Food and Mood: A Special Recipe

Sometimes, food tastes better than it really does. (Say what?) I later realized the popcorn I popped into my mouth down in the Cape Central High School Tiger Den below the gym at halftime was not necessarily the best popcorn I’ve ever eaten. Yet, nearly 60 years later, it still seems that way. Maybe it was getting to mix with high school students when I was eight or hearing the older girls laugh and say I was cute or walking around in this building where one day I would go to school that so enhanced the flavor of the just-popped, hot, salty, aromatic popcorn in the overflowing cardboard box so warm in my hand.

What was the best barbecue in town? It was literally in my own backyard, or at least the neighbors’. In the late 1950s, we lived next to some great neighbors, the Bishops — Glenn and Mary Lee, their sons Bill and Bob, and daughter, Cynda. The boys were older, so that’s where I first heard Elvis and other rock ‘n’ rollers, played sports and first inhaled the aroma of steaks sizzling on the charcoal grill, the smell of barbecue drifting across the backyard. Sometimes, they would bring some over to us, as well as their wondrous homemade ice cream, known throughout the neighborhood.

Years later, we had all moved to other houses, and the Bishops ran a business most readers will remember, The Blue Hole Barbecue. They still used their old recipes and seasonings from the Anna Street days, along with frozen Cokes. I’ll always remember their thoughtfulness; their kindness just made the food taste that much better.

In high school, I visited London. On our first evening, my friends and I happened upon a street vendor offering that classic English fare, fish and chips. It tasted as delicious as it smelled; hot-battered fish pieces seasoned just the English way with malt vinegar on the side and strips of fried potatoes, all served up in a cone of newspaper. We enjoyed what remains the best fish and chips I’ve ever savored as a cool bank of evening fog rolled in.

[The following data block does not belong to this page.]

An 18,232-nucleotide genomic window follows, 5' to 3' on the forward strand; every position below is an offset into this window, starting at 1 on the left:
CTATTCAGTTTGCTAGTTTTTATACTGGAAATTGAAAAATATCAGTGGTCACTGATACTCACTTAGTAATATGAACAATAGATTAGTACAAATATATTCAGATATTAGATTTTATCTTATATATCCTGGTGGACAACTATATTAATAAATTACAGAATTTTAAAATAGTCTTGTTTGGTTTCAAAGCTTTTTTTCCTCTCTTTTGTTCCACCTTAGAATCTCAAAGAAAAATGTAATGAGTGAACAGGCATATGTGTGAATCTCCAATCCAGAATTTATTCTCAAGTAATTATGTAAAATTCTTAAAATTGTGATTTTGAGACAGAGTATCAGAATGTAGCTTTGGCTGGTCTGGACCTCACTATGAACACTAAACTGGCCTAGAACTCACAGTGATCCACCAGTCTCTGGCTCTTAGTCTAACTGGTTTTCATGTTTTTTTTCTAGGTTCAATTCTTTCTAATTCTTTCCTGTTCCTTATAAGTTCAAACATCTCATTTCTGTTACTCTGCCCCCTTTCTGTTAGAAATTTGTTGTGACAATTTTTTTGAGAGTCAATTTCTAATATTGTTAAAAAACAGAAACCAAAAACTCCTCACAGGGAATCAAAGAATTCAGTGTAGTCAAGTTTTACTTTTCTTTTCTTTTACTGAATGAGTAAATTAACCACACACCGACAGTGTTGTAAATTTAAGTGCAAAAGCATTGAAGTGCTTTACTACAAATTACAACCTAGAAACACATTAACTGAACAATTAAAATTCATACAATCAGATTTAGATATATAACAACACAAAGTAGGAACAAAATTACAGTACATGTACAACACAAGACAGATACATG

College days at Columbia, Mo., brought me to Ninth Street Sub Shop, a great little eatery run by neo-hippies. One afternoon, I shared my favorite sub with a girl I liked. We both loved the vegetarian with mushrooms, zucchini, onions, green and red peppers, tomato, and a blend of cheeses with everything kind of melting together inside a warm, home-baked whole wheat roll. It tasted even better because, for the girl and me, that afternoon was turning out to be the start of something.

Once I spent a summer camping in Wyoming. There was a steakhouse, a big cabin out in the middle of nowhere. You drove for miles, dirt road all the way, to reach this place called “The Mercantile.” Everything about it was cowboy-style, from swinging saloon doors to spittoons. You selected your steak from a display case, and they cooked it exactly how you liked it. That’s still one of the most flavorful, juiciest steaks I’ve ever had.

Finally, growing up, my favorite burger joint was Wimpy’s, which almost all of us remember, I’m sure. Right across from the entrance to Arena Park, it offered the best normal-size burgers for miles around. Normal-size meaning a classic burger that, unlike some today, wasn’t piled high with bacon and fries and jalapeńos and onion rings and multiple beef patties and you name it. Now, you almost need to unhinge your jaw like a boa constrictor to consume these mutant monsters.

Wimpy’s customers included dating teens, families with kids, and local old timers. A real mom-and-pop. It had a diner counter, booths and a jukebox. Burgers with grilled onions and extras, homemade fries, pies, ice cream, malts and shakes. The burgers had a unique flavor. (Somebody said they mixed in ground pork.) I knew one of the owners, Frank Lewis, and he was just about the nicest guy you’d ever want to meet.

I wish Wimpy’s was still around.

(P.S.--I can’t end this without a word of praise for my 91-year-old mother and her great chili. She makes it with two kinds of beans, among other ingredients, and a blend of her secret seasonings that make it so special.)